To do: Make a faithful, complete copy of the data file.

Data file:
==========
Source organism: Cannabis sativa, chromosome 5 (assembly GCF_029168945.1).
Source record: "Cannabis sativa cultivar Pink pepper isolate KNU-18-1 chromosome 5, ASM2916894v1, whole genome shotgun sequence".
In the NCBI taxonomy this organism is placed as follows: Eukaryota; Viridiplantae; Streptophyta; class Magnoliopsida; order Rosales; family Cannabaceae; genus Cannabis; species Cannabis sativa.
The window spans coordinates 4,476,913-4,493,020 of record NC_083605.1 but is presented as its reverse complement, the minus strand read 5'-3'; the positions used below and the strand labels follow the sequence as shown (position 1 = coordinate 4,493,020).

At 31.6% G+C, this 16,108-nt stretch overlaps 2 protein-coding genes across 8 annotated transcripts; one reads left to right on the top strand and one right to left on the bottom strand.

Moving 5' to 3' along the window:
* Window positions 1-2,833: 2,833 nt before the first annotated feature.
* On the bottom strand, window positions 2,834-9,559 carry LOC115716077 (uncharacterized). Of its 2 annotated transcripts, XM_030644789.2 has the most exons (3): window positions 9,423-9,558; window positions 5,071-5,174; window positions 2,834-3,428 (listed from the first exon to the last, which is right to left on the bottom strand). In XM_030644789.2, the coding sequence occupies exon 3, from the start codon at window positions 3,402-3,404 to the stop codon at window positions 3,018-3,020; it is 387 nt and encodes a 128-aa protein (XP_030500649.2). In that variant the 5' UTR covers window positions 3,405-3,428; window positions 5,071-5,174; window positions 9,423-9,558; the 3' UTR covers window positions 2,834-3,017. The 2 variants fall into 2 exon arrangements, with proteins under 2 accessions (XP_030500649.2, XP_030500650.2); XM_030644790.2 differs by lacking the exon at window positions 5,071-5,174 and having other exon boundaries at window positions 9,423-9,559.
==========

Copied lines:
Source organism: Cannabis sativa, chromosome 5 (assembly GCF_029168945.1).
Source record: "Cannabis sativa cultivar Pink pepper isolate KNU-18-1 chromosome 5, ASM2916894v1, whole genome shotgun sequence".
In the NCBI taxonomy this organism is placed as follows: Eukaryota; Viridiplantae; Streptophyta; class Magnoliopsida; order Rosales; family Cannabaceae; genus Cannabis; species Cannabis sativa.
The window spans coordinates 4,476,913-4,493,020 of record NC_083605.1 but is presented as its reverse complement, the minus strand read 5'-3'; the positions used below and the strand labels follow the sequence as shown (position 1 = coordinate 4,493,020).

At 31.6% G+C, this 16,108-nt stretch overlaps 2 protein-coding genes across 8 annotated transcripts; one reads left to right on the top strand and one right to left on the bottom strand.

Moving 5' to 3' along the window:
* Window positions 1-2,833: 2,833 nt before the first annotated feature.
* On the bottom strand, window positions 2,834-9,559 carry LOC115716077 (uncharacterized). Of its 2 annotated transcripts, XM_030644789.2 has the most exons (3): window positions 9,423-9,558; window positions 5,071-5,174; window positions 2,834-3,428 (listed from the first exon to the last, which is right to left on the bottom strand). In XM_030644789.2, the coding sequence occupies exon 3, from the start codon at window positions 3,402-3,404 to the stop codon at window positions 3,018-3,020; it is 387 nt and encodes a 128-aa protein (XP_030500649.2). In that variant the 5' UTR covers window positions 3,405-3,428; window positions 5,071-5,174; window positions 9,423-9,558; the 3' UTR covers window positions 2,834-3,017. The 2 variants fall into 2 exon arrangements, with proteins under 2 accessions (XP_030500649.2, XP_030500650.2); XM_030644790.2 differs by lacking the exon at window positions 5,071-5,174 and having other exon boundaries at window positions 9,423-9,559.